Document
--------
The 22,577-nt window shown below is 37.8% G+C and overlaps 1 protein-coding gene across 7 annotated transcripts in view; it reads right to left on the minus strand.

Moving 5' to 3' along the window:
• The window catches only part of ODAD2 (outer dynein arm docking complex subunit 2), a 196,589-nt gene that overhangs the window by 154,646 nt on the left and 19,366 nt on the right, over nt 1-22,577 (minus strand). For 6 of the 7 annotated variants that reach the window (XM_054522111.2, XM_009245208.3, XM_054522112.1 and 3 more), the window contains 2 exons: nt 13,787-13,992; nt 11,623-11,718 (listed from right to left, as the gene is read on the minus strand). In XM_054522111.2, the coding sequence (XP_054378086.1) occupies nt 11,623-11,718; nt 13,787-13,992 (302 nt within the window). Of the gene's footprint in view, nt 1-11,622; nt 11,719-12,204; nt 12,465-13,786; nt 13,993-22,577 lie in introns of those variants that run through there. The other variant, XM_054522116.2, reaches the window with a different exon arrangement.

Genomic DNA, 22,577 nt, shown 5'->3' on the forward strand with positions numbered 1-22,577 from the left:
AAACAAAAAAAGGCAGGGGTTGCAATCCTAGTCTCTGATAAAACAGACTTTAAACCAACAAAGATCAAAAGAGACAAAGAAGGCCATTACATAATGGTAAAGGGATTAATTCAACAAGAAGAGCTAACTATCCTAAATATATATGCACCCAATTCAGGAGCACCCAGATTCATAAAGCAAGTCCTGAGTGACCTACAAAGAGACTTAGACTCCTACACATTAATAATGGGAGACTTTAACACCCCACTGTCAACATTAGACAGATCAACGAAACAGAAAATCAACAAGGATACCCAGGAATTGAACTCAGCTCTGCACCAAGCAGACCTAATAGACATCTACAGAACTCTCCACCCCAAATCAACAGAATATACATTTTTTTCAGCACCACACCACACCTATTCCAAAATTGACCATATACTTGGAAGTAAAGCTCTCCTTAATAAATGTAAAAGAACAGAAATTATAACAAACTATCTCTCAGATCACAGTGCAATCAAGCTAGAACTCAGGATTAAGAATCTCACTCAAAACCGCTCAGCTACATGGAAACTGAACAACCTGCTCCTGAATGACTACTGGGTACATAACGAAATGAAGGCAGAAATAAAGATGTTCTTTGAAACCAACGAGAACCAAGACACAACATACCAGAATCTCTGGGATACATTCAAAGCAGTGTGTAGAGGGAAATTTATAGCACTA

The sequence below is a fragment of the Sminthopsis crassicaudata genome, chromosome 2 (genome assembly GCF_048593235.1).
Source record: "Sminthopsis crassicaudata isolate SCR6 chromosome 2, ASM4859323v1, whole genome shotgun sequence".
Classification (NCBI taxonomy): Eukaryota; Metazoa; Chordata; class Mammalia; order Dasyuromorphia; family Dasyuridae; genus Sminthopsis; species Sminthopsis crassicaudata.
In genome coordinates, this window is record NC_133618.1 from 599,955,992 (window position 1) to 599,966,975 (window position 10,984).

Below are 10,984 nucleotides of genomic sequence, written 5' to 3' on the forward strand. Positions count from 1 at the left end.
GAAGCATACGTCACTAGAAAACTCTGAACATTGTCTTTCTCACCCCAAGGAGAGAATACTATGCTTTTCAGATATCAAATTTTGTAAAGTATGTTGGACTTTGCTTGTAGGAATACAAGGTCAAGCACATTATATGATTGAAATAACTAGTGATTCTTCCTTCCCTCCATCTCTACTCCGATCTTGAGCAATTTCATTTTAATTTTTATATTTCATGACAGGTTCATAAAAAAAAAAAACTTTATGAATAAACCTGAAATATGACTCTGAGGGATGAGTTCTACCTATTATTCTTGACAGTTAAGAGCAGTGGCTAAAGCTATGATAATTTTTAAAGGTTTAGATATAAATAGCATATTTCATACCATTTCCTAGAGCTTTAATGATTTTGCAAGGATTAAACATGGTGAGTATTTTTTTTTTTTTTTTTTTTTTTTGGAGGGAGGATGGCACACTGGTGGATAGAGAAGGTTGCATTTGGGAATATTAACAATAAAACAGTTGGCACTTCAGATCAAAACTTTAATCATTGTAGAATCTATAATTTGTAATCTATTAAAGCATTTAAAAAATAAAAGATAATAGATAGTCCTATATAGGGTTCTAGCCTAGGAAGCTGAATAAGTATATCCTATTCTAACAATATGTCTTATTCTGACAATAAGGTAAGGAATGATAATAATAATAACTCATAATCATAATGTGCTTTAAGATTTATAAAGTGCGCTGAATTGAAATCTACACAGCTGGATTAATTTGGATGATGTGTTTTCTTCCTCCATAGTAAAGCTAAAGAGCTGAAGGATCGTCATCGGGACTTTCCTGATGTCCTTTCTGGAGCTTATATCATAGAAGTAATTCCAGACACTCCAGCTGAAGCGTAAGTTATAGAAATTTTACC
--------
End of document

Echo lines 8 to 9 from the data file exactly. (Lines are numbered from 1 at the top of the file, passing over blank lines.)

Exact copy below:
Classification (NCBI taxonomy): Eukaryota; Metazoa; Chordata; class Mammalia; order Dasyuromorphia; family Dasyuridae; genus Sminthopsis; species Sminthopsis crassicaudata.
In genome coordinates, this window is record NC_133618.1 from 599,955,992 (window position 1) to 599,966,975 (window position 10,984).